Certainly, there could be no better or less-suspected hiding-place, but this was just where the trouble came in for the heirs, in whose interest the books were vainly searched and shaken, when the transfer of the library from the old to its new quarters was accomplished. The heirs cannot secure a renewal of the bonds by the Government without furnishing proof of the loss of the originals, which is lacking, and, meanwhile, it is said that the ghost of the old gentleman haunts the vault in the sub-basement which he used to inhabit, looking vainly for the missing securities.
The old gentleman referred to had some curious traits, though he was by no means a miser–such as the keeping of every burnt match that he came across. He would put them away in the drawer of his private desk, together with expired street-car transfers–the latter done up in neat bundles, with India-rubber bands.
Quite an intimate friend he had, named Twine, who lost his grip on the perch, so to speak, about six years back. Mr. Twine dwelt during the working hours of the day in a sort of cage of iron, like that of Dreyfus, in the basement of the Capitol. As a matter of fact, Dreyfus does not occupy a cage at all; the notion that he does so arises from misunderstanding of the French word “case,” which signifies a hut.
However, Twine’s cage was a real one of iron wire, and inside of it he made a business of stamping the books of the library with a mixture made of alcohol and lampblack. If the observation of casual employees about the Capitol is to be trusted, Mr. Twine’s ghost is still engaged at intervals in the business of stamping books at the old stand, though his industry must be very unprofitable since the Government’s literary collection has been moved out of the Capitol.
Ghosts are supposed to appertain most appropriately to the lower regions, inasmuch as the ancients who described them first consigned the blessed as well as the damned to a nether world. Consequently, it is not surprising to find that phantoms of the Capitol are mostly relegated to the basement.
Exceptions are made in the case of Vice-President Wilson, who, as will be remembered, died in his room at the Senate end of the building, and also with respect to John Quincy Adams, whose nocturnal perambulations are so annoying to the watchmen. Mr. Wilson is only an occasional visitor on the premises, it is understood, finding his way thither, probably, when nothing else of importance is “up,” so to speak, in the spiritual realm which now claims him for its own. It is related that on one occasion he nearly frightened to death a watchman who was guarding the coffin of a Tennessee Senator who was lying in state in the Senate Chamber. The startle was doubtless uncontemplated, inasmuch as the Senator was too well bred a man to take anybody unpleasantly by surprise.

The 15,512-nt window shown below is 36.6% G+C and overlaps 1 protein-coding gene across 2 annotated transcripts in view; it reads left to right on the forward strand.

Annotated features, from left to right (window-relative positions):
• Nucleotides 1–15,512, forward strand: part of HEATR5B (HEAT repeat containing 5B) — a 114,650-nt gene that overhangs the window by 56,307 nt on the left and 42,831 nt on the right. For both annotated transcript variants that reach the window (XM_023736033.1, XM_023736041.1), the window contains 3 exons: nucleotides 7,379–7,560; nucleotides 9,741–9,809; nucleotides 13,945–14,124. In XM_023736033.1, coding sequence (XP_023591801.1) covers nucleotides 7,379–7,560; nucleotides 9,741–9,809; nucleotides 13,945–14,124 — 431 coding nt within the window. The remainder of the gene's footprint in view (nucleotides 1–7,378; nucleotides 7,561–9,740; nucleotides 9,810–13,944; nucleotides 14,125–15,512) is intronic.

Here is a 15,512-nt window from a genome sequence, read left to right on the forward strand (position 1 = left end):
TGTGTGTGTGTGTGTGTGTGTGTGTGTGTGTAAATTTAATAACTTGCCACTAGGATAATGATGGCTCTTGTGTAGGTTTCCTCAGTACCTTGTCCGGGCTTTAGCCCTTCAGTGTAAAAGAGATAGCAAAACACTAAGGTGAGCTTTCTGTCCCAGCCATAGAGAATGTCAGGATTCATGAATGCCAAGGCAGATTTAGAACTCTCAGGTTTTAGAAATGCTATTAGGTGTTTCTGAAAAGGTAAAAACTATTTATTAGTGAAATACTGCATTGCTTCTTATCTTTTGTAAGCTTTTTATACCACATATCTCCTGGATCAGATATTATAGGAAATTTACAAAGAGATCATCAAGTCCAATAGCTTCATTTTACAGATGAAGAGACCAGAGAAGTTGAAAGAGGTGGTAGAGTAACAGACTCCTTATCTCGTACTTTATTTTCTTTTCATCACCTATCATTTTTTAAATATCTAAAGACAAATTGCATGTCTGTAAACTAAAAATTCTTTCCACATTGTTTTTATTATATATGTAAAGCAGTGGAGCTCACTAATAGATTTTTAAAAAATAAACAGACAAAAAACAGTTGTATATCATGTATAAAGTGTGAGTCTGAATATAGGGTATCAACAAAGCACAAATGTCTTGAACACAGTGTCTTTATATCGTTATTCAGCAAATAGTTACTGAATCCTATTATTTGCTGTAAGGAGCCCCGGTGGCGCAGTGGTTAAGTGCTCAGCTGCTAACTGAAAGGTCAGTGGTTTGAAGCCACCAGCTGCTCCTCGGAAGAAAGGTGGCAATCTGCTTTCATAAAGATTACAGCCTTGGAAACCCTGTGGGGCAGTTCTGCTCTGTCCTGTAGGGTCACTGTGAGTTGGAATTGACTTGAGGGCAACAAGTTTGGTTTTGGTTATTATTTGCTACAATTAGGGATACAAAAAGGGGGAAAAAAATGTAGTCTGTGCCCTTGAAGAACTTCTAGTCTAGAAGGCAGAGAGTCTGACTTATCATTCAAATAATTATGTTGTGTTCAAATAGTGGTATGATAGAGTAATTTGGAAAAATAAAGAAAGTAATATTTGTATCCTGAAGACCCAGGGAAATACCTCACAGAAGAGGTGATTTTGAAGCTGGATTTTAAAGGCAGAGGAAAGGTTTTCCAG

There was a watchman, employed quite a while ago as a member of the Capitol police, who was discharged finally for drunkenness. No faith, therefore, is to be placed in his sworn statement, which was actually made, to the effect that on a certain occasion he passed through the old Hall of Representatives–now Statuary Hall–and saw in session the Congress of 1848, with John Quincy Adams and many other men whose names have long ago passed into history. It was, if the word of the witness is to be believed, a phantom legislative crew, resembling in kind if not in character the goblins which Rip Van Winkle encountered on his trip to the summits of the storied Catskills.
But, to come down to things that are well authenticated and sure, comparatively speaking–the basement of the Capitol, as has been said, is the part of the building chiefly haunted.
Beneath the hall of the House of Representatives strolls by night a melancholy specter, with erect figure, a great mustache, and his hands clasped behind him Who he is nobody has ever surmised; he might be, judging from his aspect, a foreigner in the diplomatic service, but that is merely guess. Watchmen at night have approached him in the belief that he was an intruder, but he has faded from sight instantly, like a picture on a magic lantern slide.
At precisely 12.30 of the clock every night, so it is said, the door of the room occupied by the Committee on Military and Militia of the Senate opens silently, and there steps forth the figure of General Logan, recognizable by his long black hair, military carriage, and the hat he was accustomed to wear in life. Logan was the chairman of this committee, and, if report be credited, he is still supervising its duties.